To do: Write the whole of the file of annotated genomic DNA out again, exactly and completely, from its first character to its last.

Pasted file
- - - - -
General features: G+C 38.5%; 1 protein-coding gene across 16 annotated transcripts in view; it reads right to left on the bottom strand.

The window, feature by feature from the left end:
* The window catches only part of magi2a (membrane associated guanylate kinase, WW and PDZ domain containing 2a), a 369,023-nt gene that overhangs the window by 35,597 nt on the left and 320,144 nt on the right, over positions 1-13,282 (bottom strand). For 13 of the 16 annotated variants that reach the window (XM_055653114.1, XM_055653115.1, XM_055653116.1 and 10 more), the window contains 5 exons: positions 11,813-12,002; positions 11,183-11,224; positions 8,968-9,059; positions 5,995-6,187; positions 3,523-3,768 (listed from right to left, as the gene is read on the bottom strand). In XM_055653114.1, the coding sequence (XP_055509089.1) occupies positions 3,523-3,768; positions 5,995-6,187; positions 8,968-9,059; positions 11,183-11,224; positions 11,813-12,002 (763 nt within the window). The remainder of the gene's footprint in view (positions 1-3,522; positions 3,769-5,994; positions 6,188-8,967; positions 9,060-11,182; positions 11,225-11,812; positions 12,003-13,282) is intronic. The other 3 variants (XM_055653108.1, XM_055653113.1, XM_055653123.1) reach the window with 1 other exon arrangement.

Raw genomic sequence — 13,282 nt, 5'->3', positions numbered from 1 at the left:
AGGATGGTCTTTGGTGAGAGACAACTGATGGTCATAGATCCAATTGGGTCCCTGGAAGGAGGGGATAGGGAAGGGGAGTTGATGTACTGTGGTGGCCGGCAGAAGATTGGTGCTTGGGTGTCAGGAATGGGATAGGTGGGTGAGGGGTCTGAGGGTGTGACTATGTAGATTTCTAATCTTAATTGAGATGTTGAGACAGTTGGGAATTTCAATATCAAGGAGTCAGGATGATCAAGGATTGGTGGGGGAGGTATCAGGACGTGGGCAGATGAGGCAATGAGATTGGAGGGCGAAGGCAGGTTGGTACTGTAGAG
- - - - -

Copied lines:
General features: G+C 38.5%; 1 protein-coding gene across 16 annotated transcripts in view; it reads right to left on the bottom strand.

The window, feature by feature from the left end:
* The window catches only part of magi2a (membrane associated guanylate kinase, WW and PDZ domain containing 2a), a 369,023-nt gene that overhangs the window by 35,597 nt on the left and 320,144 nt on the right, over positions 1-13,282 (bottom strand). For 13 of the 16 annotated variants that reach the window (XM_055653114.1, XM_055653115.1, XM_055653116.1 and 10 more), the window contains 5 exons: positions 11,813-12,002; positions 11,183-11,224; positions 8,968-9,059; positions 5,995-6,187; positions 3,523-3,768 (listed from right to left, as the gene is read on the bottom strand). In XM_055653114.1, the coding sequence (XP_055509089.1) occupies positions 3,523-3,768; positions 5,995-6,187; positions 8,968-9,059; positions 11,183-11,224; positions 11,813-12,002 (763 nt within the window). The remainder of the gene's footprint in view (positions 1-3,522; positions 3,769-5,994; positions 6,188-8,967; positions 9,060-11,182; positions 11,225-11,812; positions 12,003-13,282) is intronic. The other 3 variants (XM_055653108.1, XM_055653113.1, XM_055653123.1) reach the window with 1 other exon arrangement.

Raw genomic sequence — 13,282 nt, 5'->3', positions numbered from 1 at the left:
AGGATGGTCTTTGGTGAGAGACAACTGATGGTCATAGATCCAATTGGGTCCCTGGAAGGAGGGGATAGGGAAGGGGAGTTGATGTACTGTGGTGGCCGGCAGAAGATTGGTGCTTGGGTGTCAGGAATGGGATAGGTGGGTGAGGGGTCTGAGGGTGTGACTATGTAGATTTCTAATCTTAATTGAGATGTTGAGACAGTTGGGAATTTCAATATCAAGGAGTCAGGATGATCAAGGATTGGTGGGGGAGGTATCAGGACGTGGGCAGATGAGGCAATGAGATTGGAGGGCGAAGGCAGGTTGGTACTGTAGAG